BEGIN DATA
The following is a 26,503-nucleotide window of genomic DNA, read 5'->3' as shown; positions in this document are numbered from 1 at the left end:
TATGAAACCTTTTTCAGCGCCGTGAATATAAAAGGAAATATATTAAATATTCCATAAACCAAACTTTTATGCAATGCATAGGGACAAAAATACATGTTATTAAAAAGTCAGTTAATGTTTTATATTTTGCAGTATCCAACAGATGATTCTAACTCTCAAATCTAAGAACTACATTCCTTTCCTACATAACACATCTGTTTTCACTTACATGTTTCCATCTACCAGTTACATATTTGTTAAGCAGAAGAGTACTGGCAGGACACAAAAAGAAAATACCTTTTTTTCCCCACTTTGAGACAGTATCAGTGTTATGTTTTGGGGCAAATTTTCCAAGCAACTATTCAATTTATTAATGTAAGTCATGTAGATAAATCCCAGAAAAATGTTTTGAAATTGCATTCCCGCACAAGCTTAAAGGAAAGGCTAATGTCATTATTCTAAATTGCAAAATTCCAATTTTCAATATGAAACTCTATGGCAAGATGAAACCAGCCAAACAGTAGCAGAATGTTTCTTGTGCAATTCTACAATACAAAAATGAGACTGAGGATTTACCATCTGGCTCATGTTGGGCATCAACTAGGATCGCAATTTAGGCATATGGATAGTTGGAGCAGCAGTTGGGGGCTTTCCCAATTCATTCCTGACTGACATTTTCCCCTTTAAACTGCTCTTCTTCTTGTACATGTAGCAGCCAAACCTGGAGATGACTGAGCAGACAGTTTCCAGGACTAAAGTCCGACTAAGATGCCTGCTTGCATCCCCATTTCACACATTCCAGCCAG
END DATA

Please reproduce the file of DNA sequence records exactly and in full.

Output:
The following is a 26,503-nucleotide window of genomic DNA, read 5'->3' as shown; positions in this document are numbered from 1 at the left end:
TATGAAACCTTTTTCAGCGCCGTGAATATAAAAGGAAATATATTAAATATTCCATAAACCAAACTTTTATGCAATGCATAGGGACAAAAATACATGTTATTAAAAAGTCAGTTAATGTTTTATATTTTGCAGTATCCAACAGATGATTCTAACTCTCAAATCTAAGAACTACATTCCTTTCCTACATAACACATCTGTTTTCACTTACATGTTTCCATCTACCAGTTACATATTTGTTAAGCAGAAGAGTACTGGCAGGACACAAAAAGAAAATACCTTTTTTTCCCCACTTTGAGACAGTATCAGTGTTATGTTTTGGGGCAAATTTTCCAAGCAACTATTCAATTTATTAATGTAAGTCATGTAGATAAATCCCAGAAAAATGTTTTGAAATTGCATTCCCGCACAAGCTTAAAGGAAAGGCTAATGTCATTATTCTAAATTGCAAAATTCCAATTTTCAATATGAAACTCTATGGCAAGATGAAACCAGCCAAACAGTAGCAGAATGTTTCTTGTGCAATTCTACAATACAAAAATGAGACTGAGGATTTACCATCTGGCTCATGTTGGGCATCAACTAGGATCGCAATTTAGGCATATGGATAGTTGGAGCAGCAGTTGGGGGCTTTCCCAATTCATTCCTGACTGACATTTTCCCCTTTAAACTGCTCTTCTTCTTGTACATGTAGCAGCCAAACCTGGAGATGACTGAGCAGACAGTTTCCAGGACTAAAGTCCGACTAAGATGCCTGCTTGCATCCCCATTTCACACATTCCAGCCAG